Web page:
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Vegetarian Steak Bomb Subs

They are like a hug for your mouth

I'm not a football fall, but I do love a good Superbowl Party, those won't be happening this year....friggin Covid. When I think of game day foods, I think the more gooey and cheesy the better. I'm a long term vegetarian, most of my friends and all of my family are carnivores. When it comes to Superbowl Parties most people are asked to BYOB I am asked to BYOF (bring your own food. I've gotten some interesting reactions when people learn I'm vegetarian . There is usually an few people who will ask “ you still eat chicken, right? ” To which I respond, “no, I don't eat anything that had a face, or a mother.” So, you eat fish then? “ No, I don't eat fish either. "What about scallops, they don't have faces.” No, scallops.” The conversation could be endless, it just easier to bring my own food .

When I did eat, I really liked was a steak and cheese “bomb sub”. The bomb might be a regional New England thing, or it could be a Massachuetts thing; either was they are delicious. I used to make mine with caramelized onions, red and yellow peppers, jalapenos for heat, and this might sound gross, but some pepperoni fried, so it was crispy. It tastes like spicy bacon, I loved it. Then of course lots of cheese. Steak bombs were my go to comfort food, they could instantly cure the worst hangover during my party days. They were definitely a staple at any Superbowl party. As a vegetarian, I have never been satisfied with the meat replacements available They aren't very good, and they are horrible for you, processed crap, so I got really creative with grilled veggie and cheese subs to satisfy my cravings, even some of my meat loving friends love them.

One day I discovered the perfect meat replacement, the lion's mane mushroom. It has a meaty texture to it and when cooked properly it has the mouth feel of meat. I sometimes have to remind myself that it's just a mushroom when I'm eating it. These oddly beautiful and velvety fungi are not only a great a meat replacement, they are also a blockbuster for memory and concentration. They possess anti-inflammatory and immune system boosting properties as well. . There are other mushrooms that are perfect meat substitutes such as chicken of the woods which is delish, and there is even a lobster mushroom. I've never had it or the crustation counterpart, but I hear the lobster mushroom is a game changer for vegetarians.

For years, I was convinced I didn't like mushrooms, because I only had them cooked the way everyone else cooks them, toss them in a pan and saute them. This basically steams them, resulting in mushy, slimy mushrooms. I'm gaging just thinking about them, it's a texture thing. I learned of a better way to cook mushrooms on Youtube that enhances the meaty texture of mushroom like lion's mane. The process involves using a cast iron pan. You can use a regular frying pan, but cast iron produces a better sear. You then use a second cast iron pan to put on top of the mushroom to press it forcing it to release its moisture . I don't have another, so I wash the tea kettle and put some water in that for weight. The weight helps to both sear the mushroom and compresses it, intensifying its meaty texture.

This step can be over done though. The first time I tried it, they turned out more like jerky. Once mushrooms are done, I pull them apart with my fingers and season them.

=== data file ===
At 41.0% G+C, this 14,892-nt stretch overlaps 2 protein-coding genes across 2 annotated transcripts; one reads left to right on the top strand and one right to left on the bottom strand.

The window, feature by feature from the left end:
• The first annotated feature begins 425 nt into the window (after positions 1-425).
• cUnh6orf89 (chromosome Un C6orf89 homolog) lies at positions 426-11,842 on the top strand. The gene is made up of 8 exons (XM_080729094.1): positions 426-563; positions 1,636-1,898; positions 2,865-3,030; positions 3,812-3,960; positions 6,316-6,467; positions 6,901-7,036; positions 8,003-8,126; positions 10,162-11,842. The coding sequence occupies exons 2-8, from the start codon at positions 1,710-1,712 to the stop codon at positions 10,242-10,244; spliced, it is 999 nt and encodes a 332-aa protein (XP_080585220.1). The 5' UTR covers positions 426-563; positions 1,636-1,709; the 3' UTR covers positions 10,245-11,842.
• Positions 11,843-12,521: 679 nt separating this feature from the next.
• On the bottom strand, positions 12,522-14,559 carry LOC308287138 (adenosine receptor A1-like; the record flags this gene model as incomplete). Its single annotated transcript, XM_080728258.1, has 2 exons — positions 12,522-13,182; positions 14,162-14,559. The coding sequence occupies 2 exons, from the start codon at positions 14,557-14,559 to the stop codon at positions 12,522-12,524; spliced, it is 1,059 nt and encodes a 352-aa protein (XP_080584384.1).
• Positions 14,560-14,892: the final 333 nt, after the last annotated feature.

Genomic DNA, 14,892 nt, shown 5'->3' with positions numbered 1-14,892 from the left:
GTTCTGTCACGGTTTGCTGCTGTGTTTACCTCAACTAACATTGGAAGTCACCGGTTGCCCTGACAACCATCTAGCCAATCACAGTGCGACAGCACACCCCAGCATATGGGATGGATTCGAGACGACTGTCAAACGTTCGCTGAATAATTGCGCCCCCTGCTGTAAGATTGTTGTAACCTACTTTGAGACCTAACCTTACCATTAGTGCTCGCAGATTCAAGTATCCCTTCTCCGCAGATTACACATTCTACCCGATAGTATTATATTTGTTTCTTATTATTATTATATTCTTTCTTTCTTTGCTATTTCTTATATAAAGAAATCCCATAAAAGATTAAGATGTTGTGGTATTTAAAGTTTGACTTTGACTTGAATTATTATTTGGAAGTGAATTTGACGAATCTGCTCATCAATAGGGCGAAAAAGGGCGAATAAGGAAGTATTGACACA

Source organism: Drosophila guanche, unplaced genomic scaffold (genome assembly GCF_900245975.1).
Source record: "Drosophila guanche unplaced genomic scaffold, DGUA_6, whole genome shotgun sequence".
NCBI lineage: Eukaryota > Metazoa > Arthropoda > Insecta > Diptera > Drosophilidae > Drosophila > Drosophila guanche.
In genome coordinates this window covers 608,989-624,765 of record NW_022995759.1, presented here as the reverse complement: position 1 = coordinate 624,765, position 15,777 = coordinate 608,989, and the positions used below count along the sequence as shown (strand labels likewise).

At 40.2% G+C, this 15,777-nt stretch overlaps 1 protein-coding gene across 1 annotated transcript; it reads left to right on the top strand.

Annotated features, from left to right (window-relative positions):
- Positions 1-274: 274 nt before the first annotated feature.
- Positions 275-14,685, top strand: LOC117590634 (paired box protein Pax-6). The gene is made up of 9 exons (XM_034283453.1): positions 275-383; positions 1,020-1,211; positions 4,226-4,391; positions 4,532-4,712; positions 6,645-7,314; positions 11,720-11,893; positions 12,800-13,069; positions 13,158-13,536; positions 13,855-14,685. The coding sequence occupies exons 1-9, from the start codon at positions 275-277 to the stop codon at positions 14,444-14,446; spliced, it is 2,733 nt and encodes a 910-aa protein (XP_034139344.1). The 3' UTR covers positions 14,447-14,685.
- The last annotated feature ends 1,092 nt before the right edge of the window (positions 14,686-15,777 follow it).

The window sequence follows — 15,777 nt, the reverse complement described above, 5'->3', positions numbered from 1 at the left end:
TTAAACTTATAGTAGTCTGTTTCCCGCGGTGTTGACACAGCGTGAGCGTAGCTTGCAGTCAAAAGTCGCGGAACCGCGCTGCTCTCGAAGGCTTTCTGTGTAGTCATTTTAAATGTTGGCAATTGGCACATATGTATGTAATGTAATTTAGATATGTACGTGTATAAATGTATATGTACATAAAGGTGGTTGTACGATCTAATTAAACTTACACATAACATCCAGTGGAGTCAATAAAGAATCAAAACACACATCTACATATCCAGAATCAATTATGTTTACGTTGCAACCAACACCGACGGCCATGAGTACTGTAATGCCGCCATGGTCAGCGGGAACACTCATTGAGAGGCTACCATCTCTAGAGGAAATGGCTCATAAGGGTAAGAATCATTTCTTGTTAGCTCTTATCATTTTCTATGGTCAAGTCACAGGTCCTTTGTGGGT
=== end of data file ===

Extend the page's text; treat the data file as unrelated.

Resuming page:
it

The mushrooms will be a blank slate at this point, because they are lacking moisture they will really absorb whatever seasoning you use. Today I used olive oil and Trader Joe's 21 and umami seasoning, and a touch of liquid smoke. I have used carne asada seasoning and taco seasoning, both equally good.

Now for the art of sandwich making a mock steak and cheese sandwich. It's about creating layers of flavor. Start with a baguette, they toast up beautiful. Slice and line the bread with your cheese of choice. I used non smoked provolone. Toss that in the over until the cheese is golden brown.

I over did the toasting a bit here but I like the burn edges, another flavor layer.

Next caramelize your vegetables, I like to use the sweet mini red and yellow peppers, and jalapeno for some heat, add in your mushroom cooking until they are brown and steak like, add more cheese and mix until melty .

Once the bread is done, the layering begins. One layer of the mushrooms and peppers, an layer of crumpled Fritos, trust me it will all be delicious in the end. Then the final layer of mushrooms and peppers. Last is the secret sauce. I can't tell you the recipe for this because it comes out different each time I make it. The sauce alone is a process of tasting as a go and sort of kitchen sink of whatever I have on hand. The most recent concoction, is garlicky, slightly smokey and has a mild slow burn of heat. The sauce layer isn't really necessary, but I think it adds to it. You can always create your own secret sauce. Once the sandwich, is assembled its time for the flavor explosion. The different layers and flavors mix perfectly and that salty crunch of the Fritos in the middle puts it over the top. I am willing to bet you could serve it to a meat eater, and they would never suspect they are eating mushrooms, it is seriously just that good. Give this a recipe a try, you'll love it, it's like a hug for you mouth. You can thank me later.

Food photography is not my thing. Trust me this tastes way better than it looks.

vegetarian
Lois Cunniff
Lois Cunniff
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Lois Cunniff

I am a self- taught photographer. My passion is pet photography, but I also shoot some portrait work as well as landscapes, cityscapes and love long exposure. Animal rescues matter, I donate a portion of my profits to local rescues.

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